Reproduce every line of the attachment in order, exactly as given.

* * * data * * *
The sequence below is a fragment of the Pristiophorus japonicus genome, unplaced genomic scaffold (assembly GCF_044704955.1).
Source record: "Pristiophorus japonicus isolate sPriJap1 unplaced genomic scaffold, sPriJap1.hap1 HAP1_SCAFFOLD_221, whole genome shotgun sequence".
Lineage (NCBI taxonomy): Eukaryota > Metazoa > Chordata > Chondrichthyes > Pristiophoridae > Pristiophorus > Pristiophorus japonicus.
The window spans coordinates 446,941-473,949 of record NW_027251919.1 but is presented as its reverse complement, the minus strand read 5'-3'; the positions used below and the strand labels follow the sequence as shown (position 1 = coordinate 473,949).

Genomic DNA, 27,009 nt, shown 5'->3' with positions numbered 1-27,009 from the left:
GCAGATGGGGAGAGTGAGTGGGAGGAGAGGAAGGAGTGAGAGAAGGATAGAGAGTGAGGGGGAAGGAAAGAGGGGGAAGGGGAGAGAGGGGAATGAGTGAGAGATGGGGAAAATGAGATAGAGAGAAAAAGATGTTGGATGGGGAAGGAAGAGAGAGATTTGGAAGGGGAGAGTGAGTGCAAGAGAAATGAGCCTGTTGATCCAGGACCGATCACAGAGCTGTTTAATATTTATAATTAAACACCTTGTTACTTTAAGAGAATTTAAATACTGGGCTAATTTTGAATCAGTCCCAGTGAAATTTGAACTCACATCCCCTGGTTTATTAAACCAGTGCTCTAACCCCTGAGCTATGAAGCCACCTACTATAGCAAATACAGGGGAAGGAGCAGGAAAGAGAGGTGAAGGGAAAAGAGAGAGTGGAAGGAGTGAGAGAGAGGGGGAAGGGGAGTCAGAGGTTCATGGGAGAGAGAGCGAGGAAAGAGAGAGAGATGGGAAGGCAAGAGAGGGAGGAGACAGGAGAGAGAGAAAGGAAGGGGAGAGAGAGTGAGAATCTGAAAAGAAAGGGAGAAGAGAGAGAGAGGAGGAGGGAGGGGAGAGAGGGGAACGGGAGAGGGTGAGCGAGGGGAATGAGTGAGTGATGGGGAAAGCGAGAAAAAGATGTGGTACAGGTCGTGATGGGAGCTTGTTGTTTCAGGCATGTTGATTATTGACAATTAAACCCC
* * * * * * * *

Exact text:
The sequence below is a fragment of the Pristiophorus japonicus genome, unplaced genomic scaffold (assembly GCF_044704955.1).
Source record: "Pristiophorus japonicus isolate sPriJap1 unplaced genomic scaffold, sPriJap1.hap1 HAP1_SCAFFOLD_221, whole genome shotgun sequence".
Lineage (NCBI taxonomy): Eukaryota > Metazoa > Chordata > Chondrichthyes > Pristiophoridae > Pristiophorus > Pristiophorus japonicus.
The window spans coordinates 446,941-473,949 of record NW_027251919.1 but is presented as its reverse complement, the minus strand read 5'-3'; the positions used below and the strand labels follow the sequence as shown (position 1 = coordinate 473,949).

Genomic DNA, 27,009 nt, shown 5'->3' with positions numbered 1-27,009 from the left:
GCAGATGGGGAGAGTGAGTGGGAGGAGAGGAAGGAGTGAGAGAAGGATAGAGAGTGAGGGGGAAGGAAAGAGGGGGAAGGGGAGAGAGGGGAATGAGTGAGAGATGGGGAAAATGAGATAGAGAGAAAAAGATGTTGGATGGGGAAGGAAGAGAGAGATTTGGAAGGGGAGAGTGAGTGCAAGAGAAATGAGCCTGTTGATCCAGGACCGATCACAGAGCTGTTTAATATTTATAATTAAACACCTTGTTACTTTAAGAGAATTTAAATACTGGGCTAATTTTGAATCAGTCCCAGTGAAATTTGAACTCACATCCCCTGGTTTATTAAACCAGTGCTCTAACCCCTGAGCTATGAAGCCACCTACTATAGCAAATACAGGGGAAGGAGCAGGAAAGAGAGGTGAAGGGAAAAGAGAGAGTGGAAGGAGTGAGAGAGAGGGGGAAGGGGAGTCAGAGGTTCATGGGAGAGAGAGCGAGGAAAGAGAGAGAGATGGGAAGGCAAGAGAGGGAGGAGACAGGAGAGAGAGAAAGGAAGGGGAGAGAGAGTGAGAATCTGAAAAGAAAGGGAGAAGAGAGAGAGAGGAGGAGGGAGGGGAGAGAGGGGAACGGGAGAGGGTGAGCGAGGGGAATGAGTGAGTGATGGGGAAAGCGAGAAAAAGATGTGGTACAGGTCGTGATGGGAGCTTGTTGTTTCAGGCATGTTGATTATTGACAATTAAACCCC